Military Wiki
Dutch ship Willem de Eerste
The ship Willem de Eerste in 1785.
Career (Dutch Republic) Dutch Navy Ensign
Name: Willem de Eerste
Laid down: 1782
Launched: 1785
Commissioned: 1785
Decommissioned: 1795
Career (Batavian Republic) Batavian Navy Ensign
Name: Brutus
Commissioned: 1795
In service: 1795
Out of service: 1813
Renamed: Braband in 1806
Career (Kingdom of the Netherlands) Dutch Royal Navy Ensign
Name: Braband
Commissioned: 1813
Decommissioned: 1820
Fate: Broken up, 1820
General characteristics
Class & type: 74-gun third rate
ship of the line
Propulsion: Sails
Sail plan: Full rigged ship

Lower gundeck: 28 × 36-pounder guns
Upper gundeck: 28 × 24-pounder guns

Quarterdeck and Forecastle: 16 × 12-pounder guns

The Willem de Eerste was a 74-gun third rate ship of the line of the navy of the Dutch Republic, the Batavian Republic, and the Royal Netherlands Navy. The order to construct the ship was given by the Admiralty of the Meuse.[1]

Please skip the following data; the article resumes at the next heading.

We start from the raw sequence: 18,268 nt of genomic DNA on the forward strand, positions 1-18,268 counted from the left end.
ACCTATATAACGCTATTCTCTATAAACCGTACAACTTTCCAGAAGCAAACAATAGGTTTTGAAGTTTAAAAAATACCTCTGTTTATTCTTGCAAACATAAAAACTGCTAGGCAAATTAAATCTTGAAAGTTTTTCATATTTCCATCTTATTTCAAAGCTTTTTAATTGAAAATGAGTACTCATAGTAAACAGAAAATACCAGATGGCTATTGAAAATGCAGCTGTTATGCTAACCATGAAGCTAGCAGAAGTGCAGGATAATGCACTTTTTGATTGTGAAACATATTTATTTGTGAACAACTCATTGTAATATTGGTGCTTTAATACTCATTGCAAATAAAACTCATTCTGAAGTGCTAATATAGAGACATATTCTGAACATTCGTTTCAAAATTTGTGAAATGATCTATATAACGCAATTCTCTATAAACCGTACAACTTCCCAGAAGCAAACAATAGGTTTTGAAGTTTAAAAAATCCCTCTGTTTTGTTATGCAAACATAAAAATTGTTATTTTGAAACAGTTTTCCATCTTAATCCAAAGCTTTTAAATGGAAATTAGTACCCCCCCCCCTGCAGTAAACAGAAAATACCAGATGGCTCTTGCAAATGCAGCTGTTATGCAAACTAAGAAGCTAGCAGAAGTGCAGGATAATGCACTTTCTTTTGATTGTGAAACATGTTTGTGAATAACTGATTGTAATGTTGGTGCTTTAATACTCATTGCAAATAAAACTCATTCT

The ship was commissioned in 1785. In 1795, the ship was renamed Brutus and incorporated in the Batavian Navy. On 11 October 1797 the Brutus took part in the Battle of Camperdown under Rear-Admiral Johan Bloys van Treslong. A cannon ball hit the Rear-Admiral's right arm, which had to be amputated. Brutus soon left the battle, when she couldn't reach the flagship Vryheid because the burning ship Hercules blocked the way. After the battle, on 13 October, the ship was found by the frigate HMS Endymion and was attacked. Brutus sailed deeper in the Dutch waters of the Goeree channel, where she was no longer pursued by the British vessel.[2]

In 1806, the Brutus was renamed Braband. In the years 1811-1813, the ship formed part of the French navy, but she was returned to the Kingdom of the Netherlands in 1814. In 1815 she was fitted out to sail to the Dutch East Indies, but it soon became clear that her hull wasn't strong enough for the voyage, and she sailed no further than Portsmouth. The ship was eventually broken up in 1820.[3]


  1., accessdate=2014-09-13
  2. William James. The Naval History of Great Britain, Volume 2, 1797–1799 (London: R. Bentley, 1826),77.
  3., accessdate=2014-09-13

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